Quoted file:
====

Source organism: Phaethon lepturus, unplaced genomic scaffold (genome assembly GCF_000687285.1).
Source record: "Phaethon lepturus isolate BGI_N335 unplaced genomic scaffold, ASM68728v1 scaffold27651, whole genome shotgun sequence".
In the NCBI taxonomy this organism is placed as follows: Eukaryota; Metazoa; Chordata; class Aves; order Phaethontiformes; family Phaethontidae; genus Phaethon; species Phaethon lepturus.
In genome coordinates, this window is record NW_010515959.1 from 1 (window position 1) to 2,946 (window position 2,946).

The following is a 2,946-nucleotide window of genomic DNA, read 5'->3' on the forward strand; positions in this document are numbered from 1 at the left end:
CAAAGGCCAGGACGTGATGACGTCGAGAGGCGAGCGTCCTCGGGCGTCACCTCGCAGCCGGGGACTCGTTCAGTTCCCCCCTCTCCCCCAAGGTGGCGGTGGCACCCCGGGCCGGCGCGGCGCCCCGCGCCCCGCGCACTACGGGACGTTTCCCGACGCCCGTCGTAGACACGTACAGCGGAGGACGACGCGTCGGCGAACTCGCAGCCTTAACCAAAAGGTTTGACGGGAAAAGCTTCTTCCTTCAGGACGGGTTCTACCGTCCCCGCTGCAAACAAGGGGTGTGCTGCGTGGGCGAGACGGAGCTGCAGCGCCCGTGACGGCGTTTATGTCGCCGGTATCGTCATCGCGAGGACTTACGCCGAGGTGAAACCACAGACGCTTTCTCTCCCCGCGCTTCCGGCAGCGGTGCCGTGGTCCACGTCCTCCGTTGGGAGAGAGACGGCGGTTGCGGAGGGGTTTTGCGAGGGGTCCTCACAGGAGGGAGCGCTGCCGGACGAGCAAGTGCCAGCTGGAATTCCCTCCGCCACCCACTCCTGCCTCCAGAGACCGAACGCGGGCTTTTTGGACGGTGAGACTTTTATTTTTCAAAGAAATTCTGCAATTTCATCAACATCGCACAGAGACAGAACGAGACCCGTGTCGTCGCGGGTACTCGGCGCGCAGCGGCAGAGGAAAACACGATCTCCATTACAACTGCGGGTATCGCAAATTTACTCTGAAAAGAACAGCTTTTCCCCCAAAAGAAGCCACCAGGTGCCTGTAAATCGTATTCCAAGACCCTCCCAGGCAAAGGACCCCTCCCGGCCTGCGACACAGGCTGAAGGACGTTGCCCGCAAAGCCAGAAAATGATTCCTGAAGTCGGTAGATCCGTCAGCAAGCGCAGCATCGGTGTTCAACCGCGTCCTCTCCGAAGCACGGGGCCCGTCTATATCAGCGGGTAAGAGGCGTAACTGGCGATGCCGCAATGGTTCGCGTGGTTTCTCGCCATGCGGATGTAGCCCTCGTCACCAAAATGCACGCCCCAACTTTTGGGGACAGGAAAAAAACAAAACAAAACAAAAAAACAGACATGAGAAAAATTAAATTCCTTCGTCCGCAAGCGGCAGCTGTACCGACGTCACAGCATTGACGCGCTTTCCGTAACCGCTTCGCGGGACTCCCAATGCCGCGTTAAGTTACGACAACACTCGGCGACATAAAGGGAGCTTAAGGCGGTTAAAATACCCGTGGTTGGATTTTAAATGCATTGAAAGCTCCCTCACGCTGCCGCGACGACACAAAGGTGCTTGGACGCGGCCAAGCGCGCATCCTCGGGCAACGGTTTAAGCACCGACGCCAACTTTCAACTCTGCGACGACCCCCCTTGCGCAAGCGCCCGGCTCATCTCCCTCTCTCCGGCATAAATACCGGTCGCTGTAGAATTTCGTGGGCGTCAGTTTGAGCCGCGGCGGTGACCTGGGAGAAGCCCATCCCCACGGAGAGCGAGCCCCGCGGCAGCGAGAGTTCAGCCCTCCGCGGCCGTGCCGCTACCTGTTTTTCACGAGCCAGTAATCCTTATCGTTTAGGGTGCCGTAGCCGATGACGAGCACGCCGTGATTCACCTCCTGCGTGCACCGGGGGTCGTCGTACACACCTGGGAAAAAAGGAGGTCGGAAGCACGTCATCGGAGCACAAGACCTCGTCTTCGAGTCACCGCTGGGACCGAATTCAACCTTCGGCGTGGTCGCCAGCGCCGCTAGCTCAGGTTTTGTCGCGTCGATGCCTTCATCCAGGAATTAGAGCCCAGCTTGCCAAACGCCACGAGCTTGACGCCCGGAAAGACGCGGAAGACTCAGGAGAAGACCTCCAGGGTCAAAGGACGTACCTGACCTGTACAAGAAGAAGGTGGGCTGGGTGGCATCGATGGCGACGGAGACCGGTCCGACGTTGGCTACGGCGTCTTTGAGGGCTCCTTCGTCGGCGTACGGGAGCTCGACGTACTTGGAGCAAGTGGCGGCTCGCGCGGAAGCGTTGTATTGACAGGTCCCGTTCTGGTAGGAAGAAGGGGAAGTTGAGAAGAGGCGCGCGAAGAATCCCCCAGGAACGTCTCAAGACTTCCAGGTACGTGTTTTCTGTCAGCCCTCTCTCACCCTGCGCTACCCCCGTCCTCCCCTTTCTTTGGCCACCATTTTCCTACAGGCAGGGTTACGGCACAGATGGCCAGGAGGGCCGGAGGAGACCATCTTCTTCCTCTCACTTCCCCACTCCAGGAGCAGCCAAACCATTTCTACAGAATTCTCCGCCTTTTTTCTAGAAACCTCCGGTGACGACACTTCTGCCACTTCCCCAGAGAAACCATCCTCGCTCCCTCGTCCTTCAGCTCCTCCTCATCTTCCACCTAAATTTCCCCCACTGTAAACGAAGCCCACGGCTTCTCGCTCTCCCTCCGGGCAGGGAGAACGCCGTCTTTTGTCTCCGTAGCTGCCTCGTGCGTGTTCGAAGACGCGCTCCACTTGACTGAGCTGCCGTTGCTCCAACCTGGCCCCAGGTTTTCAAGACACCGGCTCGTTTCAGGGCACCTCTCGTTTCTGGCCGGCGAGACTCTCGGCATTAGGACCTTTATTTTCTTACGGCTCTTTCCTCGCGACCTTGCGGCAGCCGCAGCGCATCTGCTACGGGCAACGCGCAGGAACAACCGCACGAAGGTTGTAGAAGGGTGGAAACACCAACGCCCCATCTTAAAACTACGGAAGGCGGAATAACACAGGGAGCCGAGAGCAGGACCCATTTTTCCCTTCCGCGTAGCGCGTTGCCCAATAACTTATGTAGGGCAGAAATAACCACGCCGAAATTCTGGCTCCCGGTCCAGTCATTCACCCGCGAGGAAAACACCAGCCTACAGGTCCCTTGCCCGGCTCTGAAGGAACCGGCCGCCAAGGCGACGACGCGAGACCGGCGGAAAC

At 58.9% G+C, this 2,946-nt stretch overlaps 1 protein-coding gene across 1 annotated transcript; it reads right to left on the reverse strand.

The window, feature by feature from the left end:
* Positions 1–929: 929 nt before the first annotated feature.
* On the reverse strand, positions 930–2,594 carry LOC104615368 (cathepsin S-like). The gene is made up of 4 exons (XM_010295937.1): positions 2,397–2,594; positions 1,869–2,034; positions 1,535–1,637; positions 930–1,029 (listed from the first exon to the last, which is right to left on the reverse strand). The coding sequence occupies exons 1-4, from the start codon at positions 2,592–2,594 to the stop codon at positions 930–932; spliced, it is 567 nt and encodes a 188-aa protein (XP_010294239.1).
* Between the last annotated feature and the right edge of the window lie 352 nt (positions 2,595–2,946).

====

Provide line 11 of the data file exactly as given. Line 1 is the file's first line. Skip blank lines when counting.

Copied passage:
* Between the last annotated feature and the right edge of the window lie 352 nt (positions 2,595–2,946).